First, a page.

In case you’re into advance planning, like we are, it’s time to start clearing your schedule for a trip to the greatest college basketball event of the year, the Final Four. And we’re not just talking about the 2015 edition, but we’re also looking ahead to future years as well. Those hotel rooms book up fast, you know.
The NCAA announced recently which cities will be hosting the final weekend of the men’s Division I basketball tournament in 2017, 2018, 2019, 2020, and 2021, so you can clear your springtime vacation with your employer as many as seven years in advance if you’re so inclined.
Here is a quick look at where the Final Four will be held in each of the next few years, as well as a little bit of the history at each site. (All information comes from NCAA.com.)
2015: Indianapolis, Ind.
Indianapolis, the home of the NCAA’s headquarters, will be the next city to host the Final Four, with semifinals slated for April 4, and the national championship game to take place on April 6. This will be the seventh time Indy has served as the backdrop for college hoops’ signature event, second in frequency to only Kansas City. The games will be played at Lucas Oil Stadium, better known as the home of the Indianapolis Colts.
2016: Houston, Texas
Next season, the Final Four returns to Houston, where it will be played at the Texans’ NRG Stadium on April 2 and April 4. Houston will be hosting the Final Four for the third time in its history, after previous engagements in 1971 and 2011. Houston was one of the first cities to test the current Final Four seating design with the court in the middle of the football field, which now is par for the course.
2017: Phoenix, Ariz.
University of Phoenix Stadium in Glendale, will be the setting for the 2017 Final Four, which tips off with national semifinals on April 1 and the title game following on April 3. The Phoenix region has never before hosted the event, but obviously is no stranger to putting on sports’ biggest spectacles, with the February 2015 Super Bowl and January 2016 college football championship game also scheduled for the Arizona Cardinals’ home.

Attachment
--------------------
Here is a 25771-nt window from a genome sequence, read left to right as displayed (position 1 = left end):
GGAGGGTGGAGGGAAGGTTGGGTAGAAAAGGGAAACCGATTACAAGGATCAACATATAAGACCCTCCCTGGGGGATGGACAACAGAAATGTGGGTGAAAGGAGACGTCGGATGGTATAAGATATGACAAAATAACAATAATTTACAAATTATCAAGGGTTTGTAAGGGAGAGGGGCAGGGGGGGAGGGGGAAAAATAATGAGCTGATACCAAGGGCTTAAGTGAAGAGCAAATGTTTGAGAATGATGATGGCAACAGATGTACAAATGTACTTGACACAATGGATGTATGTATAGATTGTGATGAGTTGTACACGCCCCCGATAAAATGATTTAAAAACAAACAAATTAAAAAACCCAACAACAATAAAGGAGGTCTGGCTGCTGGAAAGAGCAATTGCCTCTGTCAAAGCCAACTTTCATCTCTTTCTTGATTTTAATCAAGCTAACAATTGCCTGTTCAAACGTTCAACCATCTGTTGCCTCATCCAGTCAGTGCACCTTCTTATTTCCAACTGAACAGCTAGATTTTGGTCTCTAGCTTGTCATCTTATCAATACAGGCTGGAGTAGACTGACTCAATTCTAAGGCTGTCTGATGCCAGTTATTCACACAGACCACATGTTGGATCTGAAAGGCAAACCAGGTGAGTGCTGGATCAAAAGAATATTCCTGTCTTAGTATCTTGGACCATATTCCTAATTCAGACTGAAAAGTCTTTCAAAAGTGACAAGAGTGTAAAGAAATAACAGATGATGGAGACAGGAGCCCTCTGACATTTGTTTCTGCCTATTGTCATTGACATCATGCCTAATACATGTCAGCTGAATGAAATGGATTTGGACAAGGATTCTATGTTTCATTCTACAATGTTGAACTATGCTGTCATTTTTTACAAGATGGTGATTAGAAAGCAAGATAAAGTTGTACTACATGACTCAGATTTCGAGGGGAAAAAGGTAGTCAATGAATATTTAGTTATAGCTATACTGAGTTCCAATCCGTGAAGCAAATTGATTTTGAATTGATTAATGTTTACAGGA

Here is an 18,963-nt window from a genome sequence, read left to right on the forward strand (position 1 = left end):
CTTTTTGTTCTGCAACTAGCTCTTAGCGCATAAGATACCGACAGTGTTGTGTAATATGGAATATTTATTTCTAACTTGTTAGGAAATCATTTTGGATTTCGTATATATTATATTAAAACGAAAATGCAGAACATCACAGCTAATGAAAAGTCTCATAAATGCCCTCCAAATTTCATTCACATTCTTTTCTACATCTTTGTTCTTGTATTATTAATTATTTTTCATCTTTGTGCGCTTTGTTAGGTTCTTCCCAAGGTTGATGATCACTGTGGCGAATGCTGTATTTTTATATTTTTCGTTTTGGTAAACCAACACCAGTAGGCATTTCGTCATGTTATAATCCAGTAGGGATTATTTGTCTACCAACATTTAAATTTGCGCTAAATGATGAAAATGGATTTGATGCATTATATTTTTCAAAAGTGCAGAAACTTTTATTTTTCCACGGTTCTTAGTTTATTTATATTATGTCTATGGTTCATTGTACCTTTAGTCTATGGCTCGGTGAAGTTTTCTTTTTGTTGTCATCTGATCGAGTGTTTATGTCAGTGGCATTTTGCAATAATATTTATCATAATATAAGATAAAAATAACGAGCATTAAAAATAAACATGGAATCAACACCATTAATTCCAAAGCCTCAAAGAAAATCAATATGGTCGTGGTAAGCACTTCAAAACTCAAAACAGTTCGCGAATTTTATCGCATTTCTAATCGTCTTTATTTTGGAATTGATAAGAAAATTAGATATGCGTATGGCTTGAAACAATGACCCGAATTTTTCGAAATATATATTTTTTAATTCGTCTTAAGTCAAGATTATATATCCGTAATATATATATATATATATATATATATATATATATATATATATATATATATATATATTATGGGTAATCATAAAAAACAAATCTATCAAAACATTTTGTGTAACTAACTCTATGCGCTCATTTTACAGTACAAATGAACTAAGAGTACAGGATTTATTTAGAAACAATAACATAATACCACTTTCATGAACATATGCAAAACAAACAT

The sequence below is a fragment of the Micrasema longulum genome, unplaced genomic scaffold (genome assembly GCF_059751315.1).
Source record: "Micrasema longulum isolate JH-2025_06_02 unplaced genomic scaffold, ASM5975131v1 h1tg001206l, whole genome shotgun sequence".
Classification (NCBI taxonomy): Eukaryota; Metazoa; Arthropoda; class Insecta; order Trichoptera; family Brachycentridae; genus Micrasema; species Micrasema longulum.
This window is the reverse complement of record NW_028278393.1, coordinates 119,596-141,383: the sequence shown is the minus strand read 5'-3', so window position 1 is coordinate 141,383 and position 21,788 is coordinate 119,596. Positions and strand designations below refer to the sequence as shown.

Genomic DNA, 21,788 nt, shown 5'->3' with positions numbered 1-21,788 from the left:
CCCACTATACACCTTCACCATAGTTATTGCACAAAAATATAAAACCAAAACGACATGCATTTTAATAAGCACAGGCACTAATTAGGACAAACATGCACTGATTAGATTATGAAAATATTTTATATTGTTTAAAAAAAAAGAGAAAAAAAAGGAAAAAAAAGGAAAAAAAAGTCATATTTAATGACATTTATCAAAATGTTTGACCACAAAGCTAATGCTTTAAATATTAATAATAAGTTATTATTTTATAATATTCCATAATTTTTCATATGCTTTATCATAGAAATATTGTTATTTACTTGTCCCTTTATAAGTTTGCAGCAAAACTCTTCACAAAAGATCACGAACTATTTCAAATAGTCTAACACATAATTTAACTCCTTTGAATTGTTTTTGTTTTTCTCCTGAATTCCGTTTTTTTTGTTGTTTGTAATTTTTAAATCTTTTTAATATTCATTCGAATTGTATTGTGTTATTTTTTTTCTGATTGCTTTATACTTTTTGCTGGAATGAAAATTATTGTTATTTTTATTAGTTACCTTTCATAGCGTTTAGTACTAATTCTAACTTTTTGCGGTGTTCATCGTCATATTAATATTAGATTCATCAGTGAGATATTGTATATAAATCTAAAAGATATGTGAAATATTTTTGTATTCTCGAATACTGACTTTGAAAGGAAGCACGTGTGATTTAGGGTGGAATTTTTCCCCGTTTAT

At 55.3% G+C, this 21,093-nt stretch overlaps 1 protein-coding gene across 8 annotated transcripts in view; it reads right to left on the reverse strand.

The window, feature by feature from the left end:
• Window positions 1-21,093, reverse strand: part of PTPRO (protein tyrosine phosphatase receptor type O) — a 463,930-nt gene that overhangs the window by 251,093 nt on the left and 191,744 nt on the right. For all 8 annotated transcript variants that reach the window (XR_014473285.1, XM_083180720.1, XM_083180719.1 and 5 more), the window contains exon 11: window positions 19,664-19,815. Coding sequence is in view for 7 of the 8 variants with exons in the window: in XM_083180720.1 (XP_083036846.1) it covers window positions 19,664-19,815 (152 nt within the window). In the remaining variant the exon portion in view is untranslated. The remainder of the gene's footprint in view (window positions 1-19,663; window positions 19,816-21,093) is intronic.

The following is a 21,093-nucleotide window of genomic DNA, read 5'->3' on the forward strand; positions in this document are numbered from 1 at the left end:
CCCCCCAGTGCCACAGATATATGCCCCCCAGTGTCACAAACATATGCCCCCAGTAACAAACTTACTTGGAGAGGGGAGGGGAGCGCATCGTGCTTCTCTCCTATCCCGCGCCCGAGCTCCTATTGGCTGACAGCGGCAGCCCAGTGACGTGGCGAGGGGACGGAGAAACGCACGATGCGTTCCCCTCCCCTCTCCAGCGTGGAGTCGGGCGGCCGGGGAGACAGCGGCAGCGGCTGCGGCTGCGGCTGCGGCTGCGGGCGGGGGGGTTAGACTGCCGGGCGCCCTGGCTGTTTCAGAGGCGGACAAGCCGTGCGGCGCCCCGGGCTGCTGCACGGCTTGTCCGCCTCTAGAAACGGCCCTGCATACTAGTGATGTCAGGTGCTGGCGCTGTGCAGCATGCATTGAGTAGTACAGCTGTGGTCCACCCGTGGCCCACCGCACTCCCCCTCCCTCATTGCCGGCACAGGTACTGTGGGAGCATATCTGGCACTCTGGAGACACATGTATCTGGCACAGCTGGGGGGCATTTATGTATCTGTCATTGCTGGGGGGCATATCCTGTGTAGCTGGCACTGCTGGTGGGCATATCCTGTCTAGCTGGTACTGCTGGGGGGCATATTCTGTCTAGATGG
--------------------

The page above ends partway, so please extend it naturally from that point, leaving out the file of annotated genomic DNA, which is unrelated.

2018: San Antonio, Texas
San Antonio’s Alamodome will play host to its fourth Final Four in 2018, with the event returning for the first time since 2008. The venue is expected to have significant renovations completed before the 2018 semifinals get underway, which helped the 72,000-seat venue get back into the NCAA’s rotation.
2019: Minneapolis, Minn.
Minnesota gets its fourth-ever Final Four thanks to the Vikings’ brand-new stadium, which is under construction and will be ready for business by the time the 2019 NCAA tournament rolls around. Minneapolis hasn’t hosted the Final Four since the 2001 event was held in the Metrodome, but as the saying goes, “If you build it, they will come.”
2020: Atlanta, Ga.
Speaking of new stadiums, Atlanta gets the Final Four for the fifth time in 2020, and the Georgia Dome (pictured) won’t be doing the honors this time around. Instead, the Falcons’ new digs, which open in 2017, will be the location for deciding college basketball’s 2020 national champion. Atlanta last hosted the Final Four in 2013.
2021: Indianapolis, Ind.
See above. The Final Four’s annual backup site also is guaranteed a regular spot in the hosting rotation, and Indy will once again welcome the Final Four to Lucas Oil Stadium in 2021. Although this November’s announcement of host cities was only expected to cover 2017-2020, adding Indianapolis in 2021 allowed the NCAA to get an extra city in the mix, and with so many strong candidates to choose from, that was a no-brainer for the association.